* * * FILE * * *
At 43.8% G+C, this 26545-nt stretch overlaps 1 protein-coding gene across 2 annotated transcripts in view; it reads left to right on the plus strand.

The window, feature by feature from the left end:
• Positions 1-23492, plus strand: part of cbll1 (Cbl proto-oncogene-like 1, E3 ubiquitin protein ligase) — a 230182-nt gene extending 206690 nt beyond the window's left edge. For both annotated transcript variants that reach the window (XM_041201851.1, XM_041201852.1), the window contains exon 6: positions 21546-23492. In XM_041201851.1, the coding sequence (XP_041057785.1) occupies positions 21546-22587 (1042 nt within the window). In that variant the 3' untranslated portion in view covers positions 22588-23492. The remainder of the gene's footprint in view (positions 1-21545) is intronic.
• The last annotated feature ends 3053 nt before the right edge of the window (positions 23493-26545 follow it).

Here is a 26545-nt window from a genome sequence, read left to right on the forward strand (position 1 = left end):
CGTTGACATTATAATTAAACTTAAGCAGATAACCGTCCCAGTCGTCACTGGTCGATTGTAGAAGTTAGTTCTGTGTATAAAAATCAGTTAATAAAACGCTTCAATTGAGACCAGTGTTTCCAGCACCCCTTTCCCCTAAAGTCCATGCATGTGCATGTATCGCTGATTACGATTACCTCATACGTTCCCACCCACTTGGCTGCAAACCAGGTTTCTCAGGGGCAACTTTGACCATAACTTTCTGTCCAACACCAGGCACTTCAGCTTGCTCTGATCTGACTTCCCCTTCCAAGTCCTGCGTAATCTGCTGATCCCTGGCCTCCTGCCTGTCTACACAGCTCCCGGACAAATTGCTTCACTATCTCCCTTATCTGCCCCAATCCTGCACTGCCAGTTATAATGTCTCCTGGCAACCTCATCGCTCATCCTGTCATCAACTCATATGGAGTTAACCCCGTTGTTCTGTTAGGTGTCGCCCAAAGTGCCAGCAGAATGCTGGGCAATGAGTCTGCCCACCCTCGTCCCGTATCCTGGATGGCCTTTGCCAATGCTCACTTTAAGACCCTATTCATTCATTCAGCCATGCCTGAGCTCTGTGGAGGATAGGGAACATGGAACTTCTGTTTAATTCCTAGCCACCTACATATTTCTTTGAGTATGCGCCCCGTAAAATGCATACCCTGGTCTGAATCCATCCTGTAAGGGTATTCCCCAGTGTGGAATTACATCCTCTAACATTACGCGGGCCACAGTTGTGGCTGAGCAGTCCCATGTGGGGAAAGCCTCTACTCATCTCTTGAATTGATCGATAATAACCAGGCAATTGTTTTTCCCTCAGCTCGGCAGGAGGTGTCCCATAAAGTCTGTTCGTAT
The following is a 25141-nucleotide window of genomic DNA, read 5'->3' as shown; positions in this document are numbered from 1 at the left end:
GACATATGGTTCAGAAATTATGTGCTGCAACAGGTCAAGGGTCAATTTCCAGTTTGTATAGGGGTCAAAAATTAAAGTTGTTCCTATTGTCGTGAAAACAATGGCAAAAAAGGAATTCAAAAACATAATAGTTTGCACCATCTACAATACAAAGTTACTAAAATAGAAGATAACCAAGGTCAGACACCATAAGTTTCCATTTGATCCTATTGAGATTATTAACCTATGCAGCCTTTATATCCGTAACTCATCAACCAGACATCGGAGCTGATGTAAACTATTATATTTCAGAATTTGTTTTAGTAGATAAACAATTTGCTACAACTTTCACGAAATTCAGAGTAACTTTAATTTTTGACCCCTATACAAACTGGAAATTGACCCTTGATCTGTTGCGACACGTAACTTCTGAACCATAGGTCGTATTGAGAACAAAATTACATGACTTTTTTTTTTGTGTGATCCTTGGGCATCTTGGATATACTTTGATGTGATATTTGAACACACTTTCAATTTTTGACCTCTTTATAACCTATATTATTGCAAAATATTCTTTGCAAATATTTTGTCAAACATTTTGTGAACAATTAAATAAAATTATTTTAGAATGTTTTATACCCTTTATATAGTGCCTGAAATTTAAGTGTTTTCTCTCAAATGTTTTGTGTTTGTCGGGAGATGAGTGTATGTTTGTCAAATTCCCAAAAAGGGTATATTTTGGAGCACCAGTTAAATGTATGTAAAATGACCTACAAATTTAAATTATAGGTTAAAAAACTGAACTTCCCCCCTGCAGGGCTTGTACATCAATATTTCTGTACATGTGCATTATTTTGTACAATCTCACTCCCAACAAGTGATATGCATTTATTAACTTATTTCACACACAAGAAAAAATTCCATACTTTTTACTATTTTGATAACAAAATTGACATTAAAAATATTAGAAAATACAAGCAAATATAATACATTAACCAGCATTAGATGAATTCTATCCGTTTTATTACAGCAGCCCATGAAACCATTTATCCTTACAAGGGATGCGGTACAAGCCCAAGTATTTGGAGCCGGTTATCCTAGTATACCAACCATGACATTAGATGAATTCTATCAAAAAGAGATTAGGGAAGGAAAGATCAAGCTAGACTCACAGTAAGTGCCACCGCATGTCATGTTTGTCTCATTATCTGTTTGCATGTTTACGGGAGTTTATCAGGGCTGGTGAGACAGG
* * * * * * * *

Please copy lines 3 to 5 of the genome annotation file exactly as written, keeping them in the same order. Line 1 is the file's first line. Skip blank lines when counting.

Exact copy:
• Positions 1-23492, plus strand: part of cbll1 (Cbl proto-oncogene-like 1, E3 ubiquitin protein ligase) — a 230182-nt gene extending 206690 nt beyond the window's left edge. For both annotated transcript variants that reach the window (XM_041201851.1, XM_041201852.1), the window contains exon 6: positions 21546-23492. In XM_041201851.1, the coding sequence (XP_041057785.1) occupies positions 21546-22587 (1042 nt within the window). In that variant the 3' untranslated portion in view covers positions 22588-23492. The remainder of the gene's footprint in view (positions 1-21545) is intronic.
• The last annotated feature ends 3053 nt before the right edge of the window (positions 23493-26545 follow it).

Here is a 26545-nt window from a genome sequence, read left to right on the forward strand (position 1 = left end):